Similarities Between King George III And Frankenstein's Madness

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Register to read the introduction…Dejected by the loss to the American Revolutionary War, George III lost the land acquired overseas and his mental stability. Later on, it was said that he suffered from porphyria, experiencing hallucinations, eventually leading up to his doomed derangement in 1788. The king’s psychotic perception not only mirrors Victor’s maniacal mind, but also paints the setting for Frankenstein, acting as a catalyst to an era of unorthodox vision, pandemonium, and creativity. In the early-to-mid 1700s, literature revolved upon concepts that were “driven by ideas, events, and reason”(“Enlightenment and Romanticism: a Comparison”). This period of Enlightenment, also known as the Age of Enlightenment, was stimulated by social events that required reform and restructure. This was propelled by theoretical stimulation and philosophical ideology, expanding the boundaries of what was concrete into those ideas that seemed preposterous to achieve or even imagine. Romanticism can be seen as a refurbishment of the Enlightenment era. In essence, this time saw a radical change of which motivation arose from “character, emotions, and passion”(“ Enlightenment and Romanticism: a Comparison”), leading into an unsophisticated, almost “primal” manner of writing. Therefore, characters in…show more content…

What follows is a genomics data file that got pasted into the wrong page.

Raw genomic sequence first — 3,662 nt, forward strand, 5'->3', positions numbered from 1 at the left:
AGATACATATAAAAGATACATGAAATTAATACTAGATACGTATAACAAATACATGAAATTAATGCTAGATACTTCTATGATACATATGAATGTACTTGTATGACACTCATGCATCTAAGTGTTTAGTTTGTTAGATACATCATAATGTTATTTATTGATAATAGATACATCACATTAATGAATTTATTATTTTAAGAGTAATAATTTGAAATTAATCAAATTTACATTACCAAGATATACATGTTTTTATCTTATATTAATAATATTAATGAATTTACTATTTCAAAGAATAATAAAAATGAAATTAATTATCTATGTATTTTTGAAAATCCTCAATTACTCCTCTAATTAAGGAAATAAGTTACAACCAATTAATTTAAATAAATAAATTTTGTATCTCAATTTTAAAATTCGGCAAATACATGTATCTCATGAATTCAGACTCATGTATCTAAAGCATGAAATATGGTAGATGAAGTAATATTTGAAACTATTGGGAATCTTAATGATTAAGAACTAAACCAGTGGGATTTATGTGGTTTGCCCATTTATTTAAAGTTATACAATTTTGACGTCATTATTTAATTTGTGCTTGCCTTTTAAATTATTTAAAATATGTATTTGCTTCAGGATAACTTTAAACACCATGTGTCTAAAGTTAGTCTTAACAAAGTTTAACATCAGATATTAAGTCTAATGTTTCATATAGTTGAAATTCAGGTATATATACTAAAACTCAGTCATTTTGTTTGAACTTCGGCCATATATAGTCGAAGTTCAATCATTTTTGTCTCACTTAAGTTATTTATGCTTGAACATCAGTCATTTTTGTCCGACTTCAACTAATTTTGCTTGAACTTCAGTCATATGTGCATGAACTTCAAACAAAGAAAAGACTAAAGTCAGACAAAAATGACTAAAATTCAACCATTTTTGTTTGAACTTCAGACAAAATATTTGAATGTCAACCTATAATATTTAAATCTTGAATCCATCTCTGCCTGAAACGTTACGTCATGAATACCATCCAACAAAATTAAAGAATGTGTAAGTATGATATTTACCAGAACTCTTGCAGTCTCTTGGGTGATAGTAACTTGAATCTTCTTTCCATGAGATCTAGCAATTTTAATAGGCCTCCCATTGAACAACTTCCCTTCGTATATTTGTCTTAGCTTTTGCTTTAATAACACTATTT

In the beginning of the novel, Victor is seen as a proactive scientist who intrigues upon the development of life. The creation of the monster, however, causes Victor to shower himself with dishonor, degradation, and contempt. This is due to a lack of mental stability, of which he proclaimed that the monster “saw a wildness in my eyes for which he could not account”(Shelley 64). As a definite sign of insanity, this strikes resemblance to King George III and the start of his manic episodes, an involuntary deranged response to the unpredictable-climax of the Revolutionary…show more content…
Perhaps Shelley integrated Victor 's qualities from George III life. The evidence and explanation presented leans towards the second argument. Shelley 's Frankenstein spurred from originality and innovation, but historical events as those presented clearly show deep connection with King George III 's insanity. It may seem trivial, but other ideas portrayed in the novel may also be subject to “piggy-backing” on other events in within the dynamic time
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